the published works and other documents collected by libraries for public use and made accessible through a system of catalogs and card files; also, one of the main divisions of library science.
Libraries were the first formed in response to the objective need of human society to accumulate, preserve, and disseminate the information contained in written works. In modern times, each country’s library collections taken as a whole represent the wealth of the country and serve as an indicator of the national level of education and culture. As of 1976, the libraries of the USSR contained 4.2 billion books. The collections of all Soviet libraries are steadily growing, but the increase is particularly rapid in the collections of popular libraries (as opposed to scientific and specialized libraries; see), rural libraries, and libraries in national regions that lacked a library system prior to the October Revolution.
There are three types of library collections—general, subject, and specialized—and these are divided into such categories as books, journals, newspapers, audiovisual materials, pictorial publications, sheet music, phonograph records, maps, and microfilms, depending upon the nature of the collection.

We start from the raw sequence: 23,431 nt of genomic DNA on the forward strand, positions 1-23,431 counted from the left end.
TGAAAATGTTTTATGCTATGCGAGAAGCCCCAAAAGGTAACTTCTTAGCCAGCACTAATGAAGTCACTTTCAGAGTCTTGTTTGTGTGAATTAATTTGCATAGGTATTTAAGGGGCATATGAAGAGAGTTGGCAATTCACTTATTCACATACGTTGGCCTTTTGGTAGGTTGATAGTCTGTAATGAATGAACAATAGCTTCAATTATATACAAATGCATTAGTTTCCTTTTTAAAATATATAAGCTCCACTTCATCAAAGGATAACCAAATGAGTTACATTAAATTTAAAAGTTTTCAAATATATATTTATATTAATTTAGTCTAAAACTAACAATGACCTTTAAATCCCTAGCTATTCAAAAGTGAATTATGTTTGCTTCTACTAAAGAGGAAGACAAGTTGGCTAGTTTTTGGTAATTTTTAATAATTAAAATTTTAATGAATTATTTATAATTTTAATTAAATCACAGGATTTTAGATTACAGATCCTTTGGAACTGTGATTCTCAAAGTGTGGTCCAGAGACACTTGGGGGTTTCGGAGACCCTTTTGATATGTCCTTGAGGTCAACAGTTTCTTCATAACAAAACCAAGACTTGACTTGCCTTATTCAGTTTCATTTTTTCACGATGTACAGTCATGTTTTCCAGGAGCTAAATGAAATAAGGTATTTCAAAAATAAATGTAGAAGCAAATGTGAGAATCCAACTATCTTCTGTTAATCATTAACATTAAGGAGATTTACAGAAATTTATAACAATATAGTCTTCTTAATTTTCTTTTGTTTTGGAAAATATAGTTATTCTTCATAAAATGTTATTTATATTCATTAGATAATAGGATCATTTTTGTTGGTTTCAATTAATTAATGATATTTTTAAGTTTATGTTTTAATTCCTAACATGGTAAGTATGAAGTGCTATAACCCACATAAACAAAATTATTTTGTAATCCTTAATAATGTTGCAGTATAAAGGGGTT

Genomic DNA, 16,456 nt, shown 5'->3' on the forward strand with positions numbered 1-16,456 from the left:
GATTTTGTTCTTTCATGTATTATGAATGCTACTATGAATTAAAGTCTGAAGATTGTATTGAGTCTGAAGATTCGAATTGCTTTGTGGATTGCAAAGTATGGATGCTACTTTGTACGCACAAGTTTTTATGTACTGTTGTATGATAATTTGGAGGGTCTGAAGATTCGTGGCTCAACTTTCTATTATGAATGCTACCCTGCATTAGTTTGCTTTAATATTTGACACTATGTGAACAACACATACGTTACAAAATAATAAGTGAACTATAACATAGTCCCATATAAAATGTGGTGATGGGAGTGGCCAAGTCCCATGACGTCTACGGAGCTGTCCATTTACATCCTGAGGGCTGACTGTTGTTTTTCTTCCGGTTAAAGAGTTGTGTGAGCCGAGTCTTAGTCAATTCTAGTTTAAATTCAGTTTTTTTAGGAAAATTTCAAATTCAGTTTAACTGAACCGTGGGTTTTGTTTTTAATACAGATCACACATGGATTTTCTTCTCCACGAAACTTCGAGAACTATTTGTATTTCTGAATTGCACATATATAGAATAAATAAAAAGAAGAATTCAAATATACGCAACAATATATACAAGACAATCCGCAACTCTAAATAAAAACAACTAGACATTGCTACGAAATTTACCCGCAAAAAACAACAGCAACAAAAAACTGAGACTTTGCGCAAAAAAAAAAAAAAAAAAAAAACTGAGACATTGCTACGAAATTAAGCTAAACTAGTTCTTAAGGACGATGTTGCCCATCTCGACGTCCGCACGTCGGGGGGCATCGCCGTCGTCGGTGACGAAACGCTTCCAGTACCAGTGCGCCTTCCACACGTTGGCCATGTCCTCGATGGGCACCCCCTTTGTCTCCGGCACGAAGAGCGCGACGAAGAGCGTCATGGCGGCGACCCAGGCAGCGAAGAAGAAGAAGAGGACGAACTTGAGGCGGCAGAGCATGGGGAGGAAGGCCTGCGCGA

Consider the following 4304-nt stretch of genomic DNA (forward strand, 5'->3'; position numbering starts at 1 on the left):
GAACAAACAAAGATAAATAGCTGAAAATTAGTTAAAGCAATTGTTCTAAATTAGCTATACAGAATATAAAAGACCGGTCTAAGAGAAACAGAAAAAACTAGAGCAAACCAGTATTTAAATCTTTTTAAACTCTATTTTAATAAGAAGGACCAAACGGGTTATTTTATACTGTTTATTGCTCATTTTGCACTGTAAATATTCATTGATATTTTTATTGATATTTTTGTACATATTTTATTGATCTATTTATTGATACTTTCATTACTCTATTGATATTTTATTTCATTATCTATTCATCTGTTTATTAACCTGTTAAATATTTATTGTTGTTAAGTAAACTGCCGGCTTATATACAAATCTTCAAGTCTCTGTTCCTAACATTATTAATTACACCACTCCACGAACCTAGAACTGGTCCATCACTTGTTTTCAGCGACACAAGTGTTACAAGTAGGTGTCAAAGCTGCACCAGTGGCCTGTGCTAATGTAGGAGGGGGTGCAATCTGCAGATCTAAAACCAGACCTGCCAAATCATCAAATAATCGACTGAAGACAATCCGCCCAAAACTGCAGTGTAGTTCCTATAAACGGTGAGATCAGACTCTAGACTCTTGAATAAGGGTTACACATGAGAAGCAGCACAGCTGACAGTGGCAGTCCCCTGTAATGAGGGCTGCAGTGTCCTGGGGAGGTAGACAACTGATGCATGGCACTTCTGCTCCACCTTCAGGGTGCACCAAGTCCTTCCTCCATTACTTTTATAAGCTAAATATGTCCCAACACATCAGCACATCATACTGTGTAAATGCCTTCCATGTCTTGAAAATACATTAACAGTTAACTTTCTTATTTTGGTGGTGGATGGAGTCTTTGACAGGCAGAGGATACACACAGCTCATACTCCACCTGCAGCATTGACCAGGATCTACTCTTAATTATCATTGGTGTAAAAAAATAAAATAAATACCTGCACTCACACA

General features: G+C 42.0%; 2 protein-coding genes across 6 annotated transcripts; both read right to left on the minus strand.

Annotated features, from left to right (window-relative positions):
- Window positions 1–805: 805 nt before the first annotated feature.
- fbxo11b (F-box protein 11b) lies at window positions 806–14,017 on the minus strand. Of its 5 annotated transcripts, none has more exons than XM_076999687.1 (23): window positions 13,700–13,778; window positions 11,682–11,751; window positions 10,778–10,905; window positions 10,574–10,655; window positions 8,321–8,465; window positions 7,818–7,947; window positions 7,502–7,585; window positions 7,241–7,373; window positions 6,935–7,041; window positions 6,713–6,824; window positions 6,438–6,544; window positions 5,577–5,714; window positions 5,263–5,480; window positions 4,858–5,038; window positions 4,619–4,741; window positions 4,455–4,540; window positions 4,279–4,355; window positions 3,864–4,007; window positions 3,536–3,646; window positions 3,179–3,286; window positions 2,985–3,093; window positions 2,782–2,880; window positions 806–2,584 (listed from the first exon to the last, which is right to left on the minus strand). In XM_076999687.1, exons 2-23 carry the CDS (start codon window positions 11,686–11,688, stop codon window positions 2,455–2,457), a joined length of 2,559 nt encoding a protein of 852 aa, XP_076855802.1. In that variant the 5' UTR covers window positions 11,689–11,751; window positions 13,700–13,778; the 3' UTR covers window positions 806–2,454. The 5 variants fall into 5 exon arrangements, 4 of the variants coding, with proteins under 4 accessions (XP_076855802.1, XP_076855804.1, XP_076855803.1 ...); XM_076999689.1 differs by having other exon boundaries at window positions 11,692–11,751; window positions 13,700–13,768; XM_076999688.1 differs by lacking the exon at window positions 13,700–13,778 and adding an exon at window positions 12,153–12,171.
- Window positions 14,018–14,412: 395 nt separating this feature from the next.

The decree of the Central Committee of the CPSU On Increasing the Role of Libraries in the Communist Upbringing of the Working People and in Scientific and Technological Progress (1974) has contributed to the centralization of the library system and to the consequent creation of large libraries possessing collections that can satisfy the increased demands of readers. A new statewide system of book storage aimed at improving organization and utilization of library collections was put into effect in the USSR in 1975. Under this system, books and publications that are rarely used are being transferred to special book depositories.